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159 SETTINGS OF ORAL HEALTH CARE 40 36.5 30 20 17.3 13 12.5 10 6.9 5.3 4 3.2 1.4 0 Operative Prosthodontics Diagnostic Preventive Endodontics Oral and Maxillofacial Surgery Periodontics General Services Orthodontics FIGURE 4-1 Percentage distribution of time spent by independent general practitioners in private practice, 2007. SOURCE: ADA, 2009a. more frequently (five times per year). Independent general practitioners only spend about one-quarter of their time on diagnosis or prevention (see Figure 4-1). Both new and existing patients wait about a week for a new appointment (a decrease of one full day from 2003). Independent dentists see a little over five walk-in or emergency patients each week. In 2007, in- dependent dentists had about 81 weekly scheduled visits (including dental hygiene appointments). In the private practices of independent dentists, dental hygienists work, on average, almost 47 weeks per year and 24 hours per week (ADA, 2009b). Dental hygienists see about 25 patients per week. Chairside assis- tants work almost 48 weeks per year and 32 hours per week. Patient Population The patients of independent general practitioners are spread relatively evenly across the age spectrum (see Figure 4-2). Specialists see a signifi- cantly greater proportion of patients aged 17 years or less, likely due to the practice profiles of orthodontists and pediatric dentists (ADA, 2009a). Slightly more than half (55 percent) of independent dentists’ patients are female, and nearly two-thirds (63 percent) have private insurance (ADA, 2009a). Only 7 percent of the patients of independent dentists re-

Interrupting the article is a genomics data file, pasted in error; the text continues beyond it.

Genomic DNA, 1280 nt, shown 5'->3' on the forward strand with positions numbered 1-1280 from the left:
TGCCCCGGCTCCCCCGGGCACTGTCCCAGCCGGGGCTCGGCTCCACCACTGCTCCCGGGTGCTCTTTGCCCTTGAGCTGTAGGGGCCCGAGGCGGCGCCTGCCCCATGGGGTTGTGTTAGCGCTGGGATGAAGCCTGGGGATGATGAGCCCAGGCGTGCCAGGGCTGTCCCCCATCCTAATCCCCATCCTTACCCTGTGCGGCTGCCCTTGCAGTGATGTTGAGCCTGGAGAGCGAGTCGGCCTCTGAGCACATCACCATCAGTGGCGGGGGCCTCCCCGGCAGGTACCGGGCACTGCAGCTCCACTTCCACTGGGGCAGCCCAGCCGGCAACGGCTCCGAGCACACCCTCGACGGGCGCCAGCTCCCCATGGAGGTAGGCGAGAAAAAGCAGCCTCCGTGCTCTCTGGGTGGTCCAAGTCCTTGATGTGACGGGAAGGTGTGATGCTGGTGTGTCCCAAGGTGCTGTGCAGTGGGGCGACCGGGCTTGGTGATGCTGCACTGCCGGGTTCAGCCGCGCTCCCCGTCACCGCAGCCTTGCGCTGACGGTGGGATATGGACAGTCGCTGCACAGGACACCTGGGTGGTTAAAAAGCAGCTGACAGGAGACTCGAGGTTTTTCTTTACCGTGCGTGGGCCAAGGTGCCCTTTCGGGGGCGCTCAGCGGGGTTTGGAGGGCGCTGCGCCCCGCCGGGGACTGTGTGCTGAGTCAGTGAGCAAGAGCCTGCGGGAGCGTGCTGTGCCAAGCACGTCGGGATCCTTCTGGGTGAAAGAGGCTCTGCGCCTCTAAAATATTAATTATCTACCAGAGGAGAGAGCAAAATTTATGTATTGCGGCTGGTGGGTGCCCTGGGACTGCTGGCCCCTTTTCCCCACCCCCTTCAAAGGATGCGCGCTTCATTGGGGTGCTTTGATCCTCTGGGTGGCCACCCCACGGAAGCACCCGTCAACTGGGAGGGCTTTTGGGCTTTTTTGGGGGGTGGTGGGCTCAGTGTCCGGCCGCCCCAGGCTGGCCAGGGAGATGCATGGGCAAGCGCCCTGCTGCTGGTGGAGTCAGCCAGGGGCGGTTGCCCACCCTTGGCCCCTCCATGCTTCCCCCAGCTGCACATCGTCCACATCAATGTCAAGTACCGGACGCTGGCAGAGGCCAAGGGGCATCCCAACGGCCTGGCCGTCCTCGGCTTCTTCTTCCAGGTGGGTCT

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160 IMPROVING ACCESS TO ORAL HEALTH CARE < 5 years 4% > 65 years 5 to 17 years 15% 13% 55 to 64 years 18 to 34 years 21% 19% 35 to 54 years 29% FIGURE 4-2 Age breakdown for patients of independent general practitioners in private practice, 2007. NOTE: Does not total 100 percent due to rounding. SOURCE: ADA, 2009a. ceive public assistance for their dental coverage; the remaining 30 percent of patients are not covered by any dental insurance. Nearly two-thirds of all independent dentists (63.3 percent) and slightly more than half of all new independent dentists (57.5 percent) do not have any patients covered by public sources. Expenses and Income In 2007, the average gross billings per owner from the primary private practice for all independent dentists was approximately $774,000 (or about $656,000 per dentist in the practice and $500 per active patient), of which approximately 94 percent was collected2 (ADA, 2009c). Independent den- tists in incorporated practices tend to have higher gross billings per owner than those in unincorporated practices. Independent dentists primarily receive payment from private insurance and direct patient payment (see Figure 4-3). Specialists tend to receive less payment from private insurance and more from direct patient payment. 2 Gross billings are the total amount of fees charged. Calculations are made on a per owner basis assuming equal contribution by all partners. Gross billings are only reported for independent dentists who own their private practice.